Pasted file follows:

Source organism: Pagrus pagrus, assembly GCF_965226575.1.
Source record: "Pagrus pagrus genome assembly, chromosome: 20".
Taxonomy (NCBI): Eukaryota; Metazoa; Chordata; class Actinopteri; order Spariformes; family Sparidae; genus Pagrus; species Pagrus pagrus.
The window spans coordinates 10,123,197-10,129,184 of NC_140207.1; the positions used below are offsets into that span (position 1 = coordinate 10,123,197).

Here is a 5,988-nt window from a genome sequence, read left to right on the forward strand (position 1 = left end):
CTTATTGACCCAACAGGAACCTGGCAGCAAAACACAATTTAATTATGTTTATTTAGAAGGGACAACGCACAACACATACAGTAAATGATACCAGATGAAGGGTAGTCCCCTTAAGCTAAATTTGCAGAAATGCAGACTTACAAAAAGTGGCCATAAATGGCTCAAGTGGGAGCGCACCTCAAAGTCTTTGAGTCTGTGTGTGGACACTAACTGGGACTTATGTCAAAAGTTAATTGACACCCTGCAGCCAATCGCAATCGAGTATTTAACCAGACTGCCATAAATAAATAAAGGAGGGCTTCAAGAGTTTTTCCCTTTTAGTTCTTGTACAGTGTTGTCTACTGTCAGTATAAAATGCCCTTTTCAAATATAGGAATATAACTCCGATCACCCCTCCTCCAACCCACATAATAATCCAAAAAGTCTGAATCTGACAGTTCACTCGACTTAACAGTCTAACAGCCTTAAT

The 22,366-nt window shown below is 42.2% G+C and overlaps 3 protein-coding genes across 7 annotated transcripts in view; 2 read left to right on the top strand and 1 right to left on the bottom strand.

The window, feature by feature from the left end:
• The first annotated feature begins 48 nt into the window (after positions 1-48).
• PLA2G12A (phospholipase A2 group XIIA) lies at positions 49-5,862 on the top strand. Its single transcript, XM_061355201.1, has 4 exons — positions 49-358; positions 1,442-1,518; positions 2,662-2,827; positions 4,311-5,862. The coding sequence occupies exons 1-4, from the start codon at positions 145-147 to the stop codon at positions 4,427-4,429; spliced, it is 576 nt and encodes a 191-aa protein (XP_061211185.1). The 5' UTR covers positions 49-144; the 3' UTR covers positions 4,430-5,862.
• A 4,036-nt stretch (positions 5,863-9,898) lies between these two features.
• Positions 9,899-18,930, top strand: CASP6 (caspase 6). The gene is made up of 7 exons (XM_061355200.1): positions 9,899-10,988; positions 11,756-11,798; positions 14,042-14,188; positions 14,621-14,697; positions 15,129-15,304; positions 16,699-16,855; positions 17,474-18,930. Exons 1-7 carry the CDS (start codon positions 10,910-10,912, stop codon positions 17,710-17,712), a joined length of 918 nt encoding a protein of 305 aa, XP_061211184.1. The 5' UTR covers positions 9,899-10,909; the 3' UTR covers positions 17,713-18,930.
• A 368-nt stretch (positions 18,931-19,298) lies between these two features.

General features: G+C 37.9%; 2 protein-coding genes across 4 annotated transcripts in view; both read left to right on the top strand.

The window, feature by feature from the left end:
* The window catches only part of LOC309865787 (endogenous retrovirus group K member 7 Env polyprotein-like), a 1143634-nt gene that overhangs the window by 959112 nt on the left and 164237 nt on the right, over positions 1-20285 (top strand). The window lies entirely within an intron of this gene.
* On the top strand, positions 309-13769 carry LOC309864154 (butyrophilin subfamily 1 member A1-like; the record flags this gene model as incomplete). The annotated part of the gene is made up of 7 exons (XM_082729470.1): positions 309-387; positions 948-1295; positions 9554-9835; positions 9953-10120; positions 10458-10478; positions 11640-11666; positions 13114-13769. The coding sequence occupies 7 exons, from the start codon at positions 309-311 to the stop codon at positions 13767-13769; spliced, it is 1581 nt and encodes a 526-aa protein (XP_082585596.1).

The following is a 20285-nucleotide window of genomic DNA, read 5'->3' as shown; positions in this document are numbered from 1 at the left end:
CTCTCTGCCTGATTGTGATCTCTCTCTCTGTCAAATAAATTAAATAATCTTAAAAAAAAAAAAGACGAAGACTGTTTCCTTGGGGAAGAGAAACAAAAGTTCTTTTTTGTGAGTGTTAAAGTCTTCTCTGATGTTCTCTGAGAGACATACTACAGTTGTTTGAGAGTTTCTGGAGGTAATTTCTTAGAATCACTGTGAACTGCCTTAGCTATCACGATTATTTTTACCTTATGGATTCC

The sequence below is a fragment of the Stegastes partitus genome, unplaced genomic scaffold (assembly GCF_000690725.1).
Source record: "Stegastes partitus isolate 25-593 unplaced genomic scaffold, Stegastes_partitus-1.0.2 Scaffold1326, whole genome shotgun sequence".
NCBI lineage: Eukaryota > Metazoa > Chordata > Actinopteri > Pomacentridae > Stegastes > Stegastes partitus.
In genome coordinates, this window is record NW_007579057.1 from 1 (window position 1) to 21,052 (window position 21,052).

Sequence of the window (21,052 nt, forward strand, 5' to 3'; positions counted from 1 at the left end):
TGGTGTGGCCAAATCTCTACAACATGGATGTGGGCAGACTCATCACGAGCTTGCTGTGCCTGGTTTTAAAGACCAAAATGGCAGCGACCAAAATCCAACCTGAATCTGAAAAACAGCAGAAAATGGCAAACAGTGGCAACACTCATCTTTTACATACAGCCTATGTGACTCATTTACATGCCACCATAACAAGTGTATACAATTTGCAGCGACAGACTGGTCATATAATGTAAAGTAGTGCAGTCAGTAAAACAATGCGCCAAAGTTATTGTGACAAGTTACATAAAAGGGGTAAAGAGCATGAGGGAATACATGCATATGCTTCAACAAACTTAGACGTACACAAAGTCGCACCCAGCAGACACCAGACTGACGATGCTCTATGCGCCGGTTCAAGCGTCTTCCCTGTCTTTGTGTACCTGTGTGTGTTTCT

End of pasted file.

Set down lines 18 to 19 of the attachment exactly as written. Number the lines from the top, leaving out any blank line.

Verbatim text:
The following is a 20285-nucleotide window of genomic DNA, read 5'->3' as shown; positions in this document are numbered from 1 at the left end:
CTCTCTGCCTGATTGTGATCTCTCTCTCTGTCAAATAAATTAAATAATCTTAAAAAAAAAAAAGACGAAGACTGTTTCCTTGGGGAAGAGAAACAAAAGTTCTTTTTTGTGAGTGTTAAAGTCTTCTCTGATGTTCTCTGAGAGACATACTACAGTTGTTTGAGAGTTTCTGGAGGTAATTTCTTAGAATCACTGTGAACTGCCTTAGCTATCACGATTATTTTTACCTTATGGATTCC